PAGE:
Light Spoilers to Follow…
Dark Horse transport readers back into space with another two-part adventure featuring the voyages of the starship Orville. In The Orville #3 – Heroes Part 1 the inhabitants of a planet known only as HR 5070 have developed advanced technologies that should be far beyond their grasp. The Okudum should not possess the means to create a quantum reactor, yet after scans clearly show the presence of such a device, the crew of the Orville is sent to investigate.
Each of these Orville stories gives fans background information of certain members of the Orville’s crew. In Heroes, it’s Ensign Talla who’s history is expanded on. She’s an expert on the Okudum and the alien race holds a special place in her heart.
In my opinion, these Orville comics aren’t writer David A. Goodman’s best work. This is the second one I’ve read, and for the second time, I’ve gotten the sense he’s just missing the point of the show. I don’t feel that these Orville comics are a good adaptation of the FOX television show. Created by Seth Macfarlane, the TV show is meant to be part parody and part homage. The episodes are humorous while still maintaining the feel of a classic Star Trek story. I find these Orville comics to not only lack humor, but feel that they’re desperately in need of a joke or two. A lighter tone or more action would certainly improve things.
Without the humor or light-heartedness, these comics feel less like a homage and more like a low-quality rip off of both Star Trek and the Orville show. Goodman just doesn’t do enough to capture the voices of the actors when he writes their comic book counterparts’ dialogue. The dialogue of the characters in the comic reads very generically. The dialogue sounds like it could be spoken by anyone, instead of famous actors. Goodman’s scripts also lack the sophistication and emotional tension of a Star Trek episode. In The Orville #3, the character’s in this comic just sit around and talk. There’s no urgency, seemingly no real threat, and the character interactions seem more like co-workers who are forced to work together and not crewmates who must rely on one another to accomplish the mission. It’s not like Goodman doesn’t have source material to pull from between the Orville show and untold episodes of Star Trek. Instead, he comes up with these bland “space procedurals” where the first part is all set up for the second part, except without any excitement or plot twists that make the reader want to buy part 2 and finish the story.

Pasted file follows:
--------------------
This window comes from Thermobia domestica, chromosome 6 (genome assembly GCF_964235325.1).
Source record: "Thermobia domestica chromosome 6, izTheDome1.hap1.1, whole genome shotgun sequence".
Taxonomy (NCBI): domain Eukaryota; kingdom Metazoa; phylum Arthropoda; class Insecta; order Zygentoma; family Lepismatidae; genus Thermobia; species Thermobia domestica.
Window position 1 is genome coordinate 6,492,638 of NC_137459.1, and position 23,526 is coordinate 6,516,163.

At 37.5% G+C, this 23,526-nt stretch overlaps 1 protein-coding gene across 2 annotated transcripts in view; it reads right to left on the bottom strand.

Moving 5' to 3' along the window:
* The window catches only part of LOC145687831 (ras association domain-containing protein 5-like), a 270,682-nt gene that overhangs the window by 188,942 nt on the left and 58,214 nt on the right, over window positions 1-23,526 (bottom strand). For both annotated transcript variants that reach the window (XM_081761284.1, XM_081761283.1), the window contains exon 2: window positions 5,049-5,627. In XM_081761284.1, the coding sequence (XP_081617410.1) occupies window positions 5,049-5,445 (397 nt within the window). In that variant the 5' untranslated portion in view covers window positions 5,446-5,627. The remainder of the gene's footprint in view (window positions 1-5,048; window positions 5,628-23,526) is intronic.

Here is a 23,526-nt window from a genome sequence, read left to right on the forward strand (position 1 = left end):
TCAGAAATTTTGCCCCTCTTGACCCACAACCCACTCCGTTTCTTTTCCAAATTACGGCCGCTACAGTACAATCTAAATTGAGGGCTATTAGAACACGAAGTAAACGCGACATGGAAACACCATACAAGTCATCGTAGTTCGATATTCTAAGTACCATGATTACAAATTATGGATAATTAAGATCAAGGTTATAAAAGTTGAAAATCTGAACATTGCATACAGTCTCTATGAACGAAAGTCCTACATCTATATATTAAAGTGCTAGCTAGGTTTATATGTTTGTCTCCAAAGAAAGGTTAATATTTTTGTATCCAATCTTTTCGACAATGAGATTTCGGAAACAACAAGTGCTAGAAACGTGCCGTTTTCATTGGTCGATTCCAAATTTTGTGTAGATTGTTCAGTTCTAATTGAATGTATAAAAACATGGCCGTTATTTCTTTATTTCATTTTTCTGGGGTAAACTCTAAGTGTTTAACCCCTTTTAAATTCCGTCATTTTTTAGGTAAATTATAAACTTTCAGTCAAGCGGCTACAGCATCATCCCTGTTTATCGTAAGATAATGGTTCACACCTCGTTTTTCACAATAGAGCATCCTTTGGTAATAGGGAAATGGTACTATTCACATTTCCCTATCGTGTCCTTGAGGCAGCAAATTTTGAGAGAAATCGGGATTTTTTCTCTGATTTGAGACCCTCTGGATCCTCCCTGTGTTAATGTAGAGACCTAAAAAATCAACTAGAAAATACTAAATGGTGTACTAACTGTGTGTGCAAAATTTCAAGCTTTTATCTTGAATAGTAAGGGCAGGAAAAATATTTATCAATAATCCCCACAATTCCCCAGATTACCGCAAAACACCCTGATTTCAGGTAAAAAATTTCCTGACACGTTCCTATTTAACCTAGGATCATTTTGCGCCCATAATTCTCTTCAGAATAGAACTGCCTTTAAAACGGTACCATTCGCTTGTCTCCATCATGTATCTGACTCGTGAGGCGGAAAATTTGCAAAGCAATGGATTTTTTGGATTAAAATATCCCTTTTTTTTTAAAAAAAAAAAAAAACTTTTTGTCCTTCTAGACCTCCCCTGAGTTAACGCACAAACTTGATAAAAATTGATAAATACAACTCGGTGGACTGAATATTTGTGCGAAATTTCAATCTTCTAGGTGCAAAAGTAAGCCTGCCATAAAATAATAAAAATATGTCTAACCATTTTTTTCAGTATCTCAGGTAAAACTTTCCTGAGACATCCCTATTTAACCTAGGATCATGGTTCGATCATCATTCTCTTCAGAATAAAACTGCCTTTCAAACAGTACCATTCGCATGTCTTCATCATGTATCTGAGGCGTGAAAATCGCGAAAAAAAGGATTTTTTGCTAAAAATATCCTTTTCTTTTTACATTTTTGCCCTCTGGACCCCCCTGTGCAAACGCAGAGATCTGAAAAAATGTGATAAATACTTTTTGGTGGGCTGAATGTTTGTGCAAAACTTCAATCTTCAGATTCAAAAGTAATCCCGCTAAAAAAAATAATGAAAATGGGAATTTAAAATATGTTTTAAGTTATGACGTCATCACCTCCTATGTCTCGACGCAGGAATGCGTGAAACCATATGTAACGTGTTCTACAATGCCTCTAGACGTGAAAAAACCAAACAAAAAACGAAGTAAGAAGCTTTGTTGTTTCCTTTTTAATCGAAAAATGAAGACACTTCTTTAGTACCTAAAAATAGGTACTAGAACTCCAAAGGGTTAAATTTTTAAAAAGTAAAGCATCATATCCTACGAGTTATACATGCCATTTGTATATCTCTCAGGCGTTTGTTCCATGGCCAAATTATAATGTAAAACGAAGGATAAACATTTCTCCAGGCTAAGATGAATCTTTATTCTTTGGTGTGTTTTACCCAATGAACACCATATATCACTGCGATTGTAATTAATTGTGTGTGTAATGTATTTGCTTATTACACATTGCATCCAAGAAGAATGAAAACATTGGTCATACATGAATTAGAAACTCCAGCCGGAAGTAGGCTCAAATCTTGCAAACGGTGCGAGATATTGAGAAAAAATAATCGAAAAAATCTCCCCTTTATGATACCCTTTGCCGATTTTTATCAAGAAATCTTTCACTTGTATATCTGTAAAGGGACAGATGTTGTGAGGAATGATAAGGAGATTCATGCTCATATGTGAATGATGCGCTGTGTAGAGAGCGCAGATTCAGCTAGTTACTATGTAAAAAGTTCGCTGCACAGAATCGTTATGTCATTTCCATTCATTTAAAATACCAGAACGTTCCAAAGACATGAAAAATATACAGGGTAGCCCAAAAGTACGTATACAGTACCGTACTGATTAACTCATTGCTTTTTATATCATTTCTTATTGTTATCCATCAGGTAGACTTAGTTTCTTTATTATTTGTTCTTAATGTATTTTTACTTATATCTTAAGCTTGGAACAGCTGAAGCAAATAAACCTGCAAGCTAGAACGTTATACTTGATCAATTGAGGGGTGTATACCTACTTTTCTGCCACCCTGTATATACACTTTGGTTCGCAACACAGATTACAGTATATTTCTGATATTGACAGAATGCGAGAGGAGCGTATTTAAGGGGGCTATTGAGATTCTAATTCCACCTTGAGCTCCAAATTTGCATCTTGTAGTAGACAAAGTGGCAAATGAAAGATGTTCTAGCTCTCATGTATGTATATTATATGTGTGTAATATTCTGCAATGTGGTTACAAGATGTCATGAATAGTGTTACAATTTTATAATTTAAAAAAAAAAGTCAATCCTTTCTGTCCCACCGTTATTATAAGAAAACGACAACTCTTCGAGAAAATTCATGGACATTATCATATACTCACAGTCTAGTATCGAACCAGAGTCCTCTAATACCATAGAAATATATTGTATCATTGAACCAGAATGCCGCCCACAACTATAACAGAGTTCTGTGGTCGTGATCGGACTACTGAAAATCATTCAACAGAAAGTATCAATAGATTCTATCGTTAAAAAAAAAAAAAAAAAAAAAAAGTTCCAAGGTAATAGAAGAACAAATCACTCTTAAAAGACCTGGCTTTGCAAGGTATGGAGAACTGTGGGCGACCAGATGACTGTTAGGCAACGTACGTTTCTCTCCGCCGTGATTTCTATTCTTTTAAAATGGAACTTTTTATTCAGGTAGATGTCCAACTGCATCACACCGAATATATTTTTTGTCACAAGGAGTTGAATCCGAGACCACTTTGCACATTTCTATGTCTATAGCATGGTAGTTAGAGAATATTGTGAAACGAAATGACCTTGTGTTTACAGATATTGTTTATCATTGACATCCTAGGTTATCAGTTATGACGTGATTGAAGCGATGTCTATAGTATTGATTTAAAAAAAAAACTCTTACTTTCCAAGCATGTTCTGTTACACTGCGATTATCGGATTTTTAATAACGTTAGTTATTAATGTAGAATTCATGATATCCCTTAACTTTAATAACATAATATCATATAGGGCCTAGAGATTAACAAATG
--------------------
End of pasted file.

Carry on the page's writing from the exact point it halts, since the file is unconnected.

David Cabeza’s illustrations contain a great amount of detail. He’s just as good at drawing an alien landscape as he is at rendering expressive faces. The small details he includes help distinguish different characters and species of alien from one another and give each one their own unique look. Colorist Michael Atiyeh adds depth to these details through shading and shadow. This adds an element of realism to the expressions and physical forms of the characters. I was also impressed by the accuracy of Cabeza’s drawings of the actors who play the Orville characters on the TV show. Seth MacFarlane’s character is especially well done.
Fans of classic Star Trek or the Orville TV show might find something to like about The Orville #3, but there’s not much in this comic to hook most readers. The story is boring, the plot predictable, and the dialogue flat. The artwork is of good quality but doesn’t offer many impressive visuals. Ninety percent of this comic is just people standing or sitting around talking. Goodman has a plethora of sources to pull inspiration from, yet he gives the reader a drama with no real tension. Hopefully one day, Seth Macfarlane can be convinced to consult and punch up the dialogue or story. Otherwise, I find little that would make someone want to buy any of these The Orville inspired comic books.
Story: David A. Goodman Art: David Cabeza
Colors: Michael Atiyeh Lettering: Richard Starkings & Comicraft’s Jimmy Betancourt
Story: 1.0 Art: 6.0 Overall: 3.5 Recommendation: Pass
Dark Horse provided Graphic Policy with a FREE copy for review